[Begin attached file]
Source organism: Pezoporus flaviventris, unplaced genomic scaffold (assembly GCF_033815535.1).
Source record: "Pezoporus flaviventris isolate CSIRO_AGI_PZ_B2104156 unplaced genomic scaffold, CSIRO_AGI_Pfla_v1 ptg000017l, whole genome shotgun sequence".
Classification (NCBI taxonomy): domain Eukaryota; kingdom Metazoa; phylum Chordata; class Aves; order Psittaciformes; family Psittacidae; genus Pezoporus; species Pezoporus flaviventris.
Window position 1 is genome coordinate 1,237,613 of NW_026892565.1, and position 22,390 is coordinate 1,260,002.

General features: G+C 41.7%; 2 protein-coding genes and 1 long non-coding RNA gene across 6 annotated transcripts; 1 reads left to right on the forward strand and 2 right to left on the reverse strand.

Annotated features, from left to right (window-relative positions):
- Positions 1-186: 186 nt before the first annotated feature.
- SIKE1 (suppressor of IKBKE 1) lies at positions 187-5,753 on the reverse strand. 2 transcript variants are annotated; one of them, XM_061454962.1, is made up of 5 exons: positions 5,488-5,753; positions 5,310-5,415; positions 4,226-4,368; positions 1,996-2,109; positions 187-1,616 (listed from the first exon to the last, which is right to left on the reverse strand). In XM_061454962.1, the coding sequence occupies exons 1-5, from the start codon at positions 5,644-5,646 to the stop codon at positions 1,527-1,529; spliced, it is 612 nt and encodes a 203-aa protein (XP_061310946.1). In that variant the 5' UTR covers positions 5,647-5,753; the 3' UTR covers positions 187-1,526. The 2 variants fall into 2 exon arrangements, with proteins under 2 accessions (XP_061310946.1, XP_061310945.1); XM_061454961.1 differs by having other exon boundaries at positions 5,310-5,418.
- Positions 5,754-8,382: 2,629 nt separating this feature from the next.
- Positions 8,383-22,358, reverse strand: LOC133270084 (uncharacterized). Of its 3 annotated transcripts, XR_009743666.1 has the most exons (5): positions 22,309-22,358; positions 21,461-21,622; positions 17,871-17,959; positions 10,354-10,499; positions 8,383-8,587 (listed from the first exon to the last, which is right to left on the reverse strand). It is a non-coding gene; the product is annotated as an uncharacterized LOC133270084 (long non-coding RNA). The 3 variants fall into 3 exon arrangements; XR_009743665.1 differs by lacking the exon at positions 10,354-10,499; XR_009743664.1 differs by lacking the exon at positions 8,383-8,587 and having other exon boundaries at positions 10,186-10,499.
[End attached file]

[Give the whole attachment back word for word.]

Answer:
Source organism: Pezoporus flaviventris, unplaced genomic scaffold (assembly GCF_033815535.1).
Source record: "Pezoporus flaviventris isolate CSIRO_AGI_PZ_B2104156 unplaced genomic scaffold, CSIRO_AGI_Pfla_v1 ptg000017l, whole genome shotgun sequence".
Classification (NCBI taxonomy): domain Eukaryota; kingdom Metazoa; phylum Chordata; class Aves; order Psittaciformes; family Psittacidae; genus Pezoporus; species Pezoporus flaviventris.
Window position 1 is genome coordinate 1,237,613 of NW_026892565.1, and position 22,390 is coordinate 1,260,002.

General features: G+C 41.7%; 2 protein-coding genes and 1 long non-coding RNA gene across 6 annotated transcripts; 1 reads left to right on the forward strand and 2 right to left on the reverse strand.

Annotated features, from left to right (window-relative positions):
- Positions 1-186: 186 nt before the first annotated feature.
- SIKE1 (suppressor of IKBKE 1) lies at positions 187-5,753 on the reverse strand. 2 transcript variants are annotated; one of them, XM_061454962.1, is made up of 5 exons: positions 5,488-5,753; positions 5,310-5,415; positions 4,226-4,368; positions 1,996-2,109; positions 187-1,616 (listed from the first exon to the last, which is right to left on the reverse strand). In XM_061454962.1, the coding sequence occupies exons 1-5, from the start codon at positions 5,644-5,646 to the stop codon at positions 1,527-1,529; spliced, it is 612 nt and encodes a 203-aa protein (XP_061310946.1). In that variant the 5' UTR covers positions 5,647-5,753; the 3' UTR covers positions 187-1,526. The 2 variants fall into 2 exon arrangements, with proteins under 2 accessions (XP_061310946.1, XP_061310945.1); XM_061454961.1 differs by having other exon boundaries at positions 5,310-5,418.
- Positions 5,754-8,382: 2,629 nt separating this feature from the next.
- Positions 8,383-22,358, reverse strand: LOC133270084 (uncharacterized). Of its 3 annotated transcripts, XR_009743666.1 has the most exons (5): positions 22,309-22,358; positions 21,461-21,622; positions 17,871-17,959; positions 10,354-10,499; positions 8,383-8,587 (listed from the first exon to the last, which is right to left on the reverse strand). It is a non-coding gene; the product is annotated as an uncharacterized LOC133270084 (long non-coding RNA). The 3 variants fall into 3 exon arrangements; XR_009743665.1 differs by lacking the exon at positions 10,354-10,499; XR_009743664.1 differs by lacking the exon at positions 8,383-8,587 and having other exon boundaries at positions 10,186-10,499.